Kurt of Gerolstein Blog
24 April, 2014
I don’t think I have been to a solo piano concert since I was at school. Julius Katchen. Lili Kraus. But, since I seem to be doing all sorts of things this season that I haven’t done for a long time: why not! Johannes and Luisa were going, Paulie said the pianist was grand, the programme was deliciously NOT Bach, Beethoven and Buononcini … and the concert was at the Piano Salon Christophoroi, where I had such a grand time last year. Go for it!
It was perhaps not the ideal evening to choose: straight after my introduction to Lily and her knuckles (see previous article) … but after a spinach and chickpeas supper, and a walk (another one) to the Pankufer … I was ready.
The first act was made up of pieces by Rameau, Bizet, Granados and Schultz-Evler, two composers whom I know only from their operas and Schultz-WHO? Arabesques on Strauss’s ‘Blue Danube’? Are they serious?
Well, serious was the last thing this selection was. Mr Kotaro Fukuma had chosen the perfect programme for me. The Rameau was an utter surprise. Nothing like his gloomy monumental operas. Crisp and tinkly, quite lovely. Then Bizet. Well, I’m no German linguist, but these six pieces were born as ‘Chants du Rhin’ which I don’t think is the same as ‘Bilder von Rhein’, and songs – without words – were exactly what they were, with their solo voice careering along above the twiddles. I have to admit that I was irresistibly reminded of ‘The Dream of Olwen’ and ‘The Glass Mountain’ of my childhood piano days! And jolly good fun too.
A little bit of Goyescas was predictably enjoyable, and then came Herr Schultz-Evler. Well!
I don’t think I’ve had such pianistic fun in years! It was pure Thalberg: little bits of the stated theme drowned in gallons of trills, twiddles, arpeggios, scales, flourishes, the more extravagant the better, all concocted simply to show off the pianist’s technique. And Mr Fukuma kept a straight face throughout. The audience loved it and so did I. I laughed right out loud.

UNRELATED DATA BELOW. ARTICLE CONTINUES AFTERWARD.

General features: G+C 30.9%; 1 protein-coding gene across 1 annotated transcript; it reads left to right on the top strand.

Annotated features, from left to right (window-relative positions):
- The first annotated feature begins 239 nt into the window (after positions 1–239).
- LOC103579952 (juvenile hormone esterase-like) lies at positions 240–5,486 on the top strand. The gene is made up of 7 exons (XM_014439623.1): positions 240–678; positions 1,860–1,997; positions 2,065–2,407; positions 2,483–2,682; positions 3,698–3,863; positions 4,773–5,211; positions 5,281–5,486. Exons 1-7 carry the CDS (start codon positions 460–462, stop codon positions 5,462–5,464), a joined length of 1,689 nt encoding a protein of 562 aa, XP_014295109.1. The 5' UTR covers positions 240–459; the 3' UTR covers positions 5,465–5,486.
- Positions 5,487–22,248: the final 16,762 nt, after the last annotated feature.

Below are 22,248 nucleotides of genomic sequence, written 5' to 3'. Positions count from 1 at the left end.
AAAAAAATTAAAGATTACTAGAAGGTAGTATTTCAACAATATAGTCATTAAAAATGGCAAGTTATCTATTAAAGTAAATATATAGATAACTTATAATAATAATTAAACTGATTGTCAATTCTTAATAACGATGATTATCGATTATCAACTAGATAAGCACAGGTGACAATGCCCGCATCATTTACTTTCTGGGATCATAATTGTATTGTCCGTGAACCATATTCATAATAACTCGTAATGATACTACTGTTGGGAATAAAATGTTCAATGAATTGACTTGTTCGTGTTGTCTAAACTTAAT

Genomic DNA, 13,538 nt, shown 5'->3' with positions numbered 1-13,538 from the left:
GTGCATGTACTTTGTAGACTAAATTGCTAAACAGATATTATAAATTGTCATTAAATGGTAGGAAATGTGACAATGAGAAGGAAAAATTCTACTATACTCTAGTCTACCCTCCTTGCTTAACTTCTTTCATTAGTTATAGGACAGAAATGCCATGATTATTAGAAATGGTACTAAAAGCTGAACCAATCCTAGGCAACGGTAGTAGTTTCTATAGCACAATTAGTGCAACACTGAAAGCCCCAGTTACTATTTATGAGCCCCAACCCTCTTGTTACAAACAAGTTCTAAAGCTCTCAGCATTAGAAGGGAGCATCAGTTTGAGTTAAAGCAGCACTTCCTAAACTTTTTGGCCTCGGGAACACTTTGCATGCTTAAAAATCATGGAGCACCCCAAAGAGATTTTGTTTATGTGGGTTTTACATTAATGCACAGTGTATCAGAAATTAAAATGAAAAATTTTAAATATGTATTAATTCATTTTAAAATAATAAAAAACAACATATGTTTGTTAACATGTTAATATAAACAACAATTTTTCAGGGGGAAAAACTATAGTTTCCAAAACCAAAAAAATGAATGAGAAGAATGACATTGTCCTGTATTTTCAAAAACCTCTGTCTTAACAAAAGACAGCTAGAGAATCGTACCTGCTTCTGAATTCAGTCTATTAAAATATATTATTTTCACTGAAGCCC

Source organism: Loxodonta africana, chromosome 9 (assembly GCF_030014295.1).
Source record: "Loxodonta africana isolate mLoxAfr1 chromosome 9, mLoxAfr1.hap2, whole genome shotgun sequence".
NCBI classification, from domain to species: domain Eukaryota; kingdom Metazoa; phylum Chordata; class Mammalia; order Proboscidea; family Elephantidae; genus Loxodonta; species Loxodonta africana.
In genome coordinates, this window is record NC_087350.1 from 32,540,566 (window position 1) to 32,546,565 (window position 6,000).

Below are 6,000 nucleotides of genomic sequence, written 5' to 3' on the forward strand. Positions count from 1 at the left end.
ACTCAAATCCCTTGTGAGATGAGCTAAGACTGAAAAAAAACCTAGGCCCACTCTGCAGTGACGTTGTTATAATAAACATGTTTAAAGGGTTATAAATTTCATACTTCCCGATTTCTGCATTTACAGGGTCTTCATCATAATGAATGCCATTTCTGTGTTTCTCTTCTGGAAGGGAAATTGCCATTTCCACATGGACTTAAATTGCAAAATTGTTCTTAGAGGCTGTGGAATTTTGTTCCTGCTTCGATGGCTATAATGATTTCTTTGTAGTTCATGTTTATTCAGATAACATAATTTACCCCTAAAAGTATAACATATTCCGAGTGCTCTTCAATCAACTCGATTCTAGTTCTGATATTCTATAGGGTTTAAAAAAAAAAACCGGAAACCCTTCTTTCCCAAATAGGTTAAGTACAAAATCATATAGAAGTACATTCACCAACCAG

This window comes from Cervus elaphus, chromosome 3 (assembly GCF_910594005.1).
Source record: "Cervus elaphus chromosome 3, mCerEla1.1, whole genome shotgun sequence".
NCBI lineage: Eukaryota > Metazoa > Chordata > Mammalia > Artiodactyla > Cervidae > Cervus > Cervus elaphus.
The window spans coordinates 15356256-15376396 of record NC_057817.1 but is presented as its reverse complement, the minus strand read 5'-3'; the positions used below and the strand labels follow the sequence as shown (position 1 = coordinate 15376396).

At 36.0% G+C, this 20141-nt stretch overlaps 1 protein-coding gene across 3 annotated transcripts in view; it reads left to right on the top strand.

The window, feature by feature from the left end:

At the interval, things changed. First, the star came back with a change of costume. Secondly, the funnies were gone and we were into the more serious stuff. Ravel, Debussy and Liszt. The trouble was … well, the costume replaced the modest black, with .. with .. well, the most Liberace outfit you can imagine. White scarf and shawl attached at the elbows … it looked totally impracticable and unsuitable for playing anything but Schultz-Evler. But play he did. The lovely sounds of Ravel and Debussy swept indiscriminately around the room (well, they can sound rather similar), and we finished on two Liszt ‘legends’.
I suppose Liszt worked on the same principle as Thalberg and co. Terribly technical stuff to show of the composer’s ability for getting as many notes into a second as possible. But where the ‘Blue Danube’ drew great fun from the idea, Liszt … well, I don’t think I care deeply for his music.
I know Mr Fukuma is a widely-known and successful artist, and I guess it would be a bit lese-majestical to expect him to play music like that of part one to the exclusion of more substantial pieces, but … I did so enjoy the first half … I was a little sorry when it turned into Liszt.
But all in all, another first-class night out at the Piano Salon. I must get there again before they close their season …
PS: I find that Mr S-E’s ‘Blue Danube’ piece has remained popular with pianists for more than a century. Well, it was new to all of us …!